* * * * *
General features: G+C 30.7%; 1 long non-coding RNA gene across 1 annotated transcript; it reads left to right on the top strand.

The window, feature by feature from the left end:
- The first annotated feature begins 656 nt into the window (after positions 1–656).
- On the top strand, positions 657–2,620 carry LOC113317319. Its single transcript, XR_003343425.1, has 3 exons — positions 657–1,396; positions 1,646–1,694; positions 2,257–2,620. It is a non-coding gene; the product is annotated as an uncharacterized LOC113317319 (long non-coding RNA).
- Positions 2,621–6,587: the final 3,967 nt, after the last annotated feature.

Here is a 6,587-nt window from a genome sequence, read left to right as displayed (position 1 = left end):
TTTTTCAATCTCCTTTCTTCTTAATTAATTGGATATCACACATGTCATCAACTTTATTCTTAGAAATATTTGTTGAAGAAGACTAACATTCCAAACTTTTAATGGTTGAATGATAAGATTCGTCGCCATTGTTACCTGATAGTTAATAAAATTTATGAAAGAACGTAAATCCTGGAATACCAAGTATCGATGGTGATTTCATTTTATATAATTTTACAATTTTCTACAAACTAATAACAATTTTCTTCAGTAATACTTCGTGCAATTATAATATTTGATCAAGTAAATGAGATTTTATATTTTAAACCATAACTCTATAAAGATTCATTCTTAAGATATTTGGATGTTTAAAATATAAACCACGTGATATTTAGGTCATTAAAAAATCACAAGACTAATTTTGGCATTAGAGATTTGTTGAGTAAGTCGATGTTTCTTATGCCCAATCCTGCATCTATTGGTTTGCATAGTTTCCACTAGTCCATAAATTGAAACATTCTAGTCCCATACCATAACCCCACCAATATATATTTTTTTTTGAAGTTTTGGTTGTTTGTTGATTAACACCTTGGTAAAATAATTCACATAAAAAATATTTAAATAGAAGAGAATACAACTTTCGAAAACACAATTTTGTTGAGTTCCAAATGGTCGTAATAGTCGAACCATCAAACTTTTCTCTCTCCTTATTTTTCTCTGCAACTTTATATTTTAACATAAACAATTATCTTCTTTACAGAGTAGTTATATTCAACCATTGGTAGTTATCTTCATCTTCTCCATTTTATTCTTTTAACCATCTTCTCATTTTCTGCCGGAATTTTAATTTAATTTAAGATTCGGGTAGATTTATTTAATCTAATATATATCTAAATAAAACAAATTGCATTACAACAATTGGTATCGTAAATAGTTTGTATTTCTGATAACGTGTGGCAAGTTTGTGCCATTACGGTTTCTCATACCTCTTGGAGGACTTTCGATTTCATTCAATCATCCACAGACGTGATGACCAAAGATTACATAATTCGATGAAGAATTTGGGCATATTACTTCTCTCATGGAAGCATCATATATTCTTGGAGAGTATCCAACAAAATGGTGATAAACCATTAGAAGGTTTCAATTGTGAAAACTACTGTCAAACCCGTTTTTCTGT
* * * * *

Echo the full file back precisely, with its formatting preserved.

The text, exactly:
General features: G+C 30.7%; 1 long non-coding RNA gene across 1 annotated transcript; it reads left to right on the top strand.

The window, feature by feature from the left end:
- The first annotated feature begins 656 nt into the window (after positions 1–656).
- On the top strand, positions 657–2,620 carry LOC113317319. Its single transcript, XR_003343425.1, has 3 exons — positions 657–1,396; positions 1,646–1,694; positions 2,257–2,620. It is a non-coding gene; the product is annotated as an uncharacterized LOC113317319 (long non-coding RNA).
- Positions 2,621–6,587: the final 3,967 nt, after the last annotated feature.

Here is a 6,587-nt window from a genome sequence, read left to right as displayed (position 1 = left end):
TTTTTCAATCTCCTTTCTTCTTAATTAATTGGATATCACACATGTCATCAACTTTATTCTTAGAAATATTTGTTGAAGAAGACTAACATTCCAAACTTTTAATGGTTGAATGATAAGATTCGTCGCCATTGTTACCTGATAGTTAATAAAATTTATGAAAGAACGTAAATCCTGGAATACCAAGTATCGATGGTGATTTCATTTTATATAATTTTACAATTTTCTACAAACTAATAACAATTTTCTTCAGTAATACTTCGTGCAATTATAATATTTGATCAAGTAAATGAGATTTTATATTTTAAACCATAACTCTATAAAGATTCATTCTTAAGATATTTGGATGTTTAAAATATAAACCACGTGATATTTAGGTCATTAAAAAATCACAAGACTAATTTTGGCATTAGAGATTTGTTGAGTAAGTCGATGTTTCTTATGCCCAATCCTGCATCTATTGGTTTGCATAGTTTCCACTAGTCCATAAATTGAAACATTCTAGTCCCATACCATAACCCCACCAATATATATTTTTTTTTGAAGTTTTGGTTGTTTGTTGATTAACACCTTGGTAAAATAATTCACATAAAAAATATTTAAATAGAAGAGAATACAACTTTCGAAAACACAATTTTGTTGAGTTCCAAATGGTCGTAATAGTCGAACCATCAAACTTTTCTCTCTCCTTATTTTTCTCTGCAACTTTATATTTTAACATAAACAATTATCTTCTTTACAGAGTAGTTATATTCAACCATTGGTAGTTATCTTCATCTTCTCCATTTTATTCTTTTAACCATCTTCTCATTTTCTGCCGGAATTTTAATTTAATTTAAGATTCGGGTAGATTTATTTAATCTAATATATATCTAAATAAAACAAATTGCATTACAACAATTGGTATCGTAAATAGTTTGTATTTCTGATAACGTGTGGCAAGTTTGTGCCATTACGGTTTCTCATACCTCTTGGAGGACTTTCGATTTCATTCAATCATCCACAGACGTGATGACCAAAGATTACATAATTCGATGAAGAATTTGGGCATATTACTTCTCTCATGGAAGCATCATATATTCTTGGAGAGTATCCAACAAAATGGTGATAAACCATTAGAAGGTTTCAATTGTGAAAACTACTGTCAAACCCGTTTTTCTGT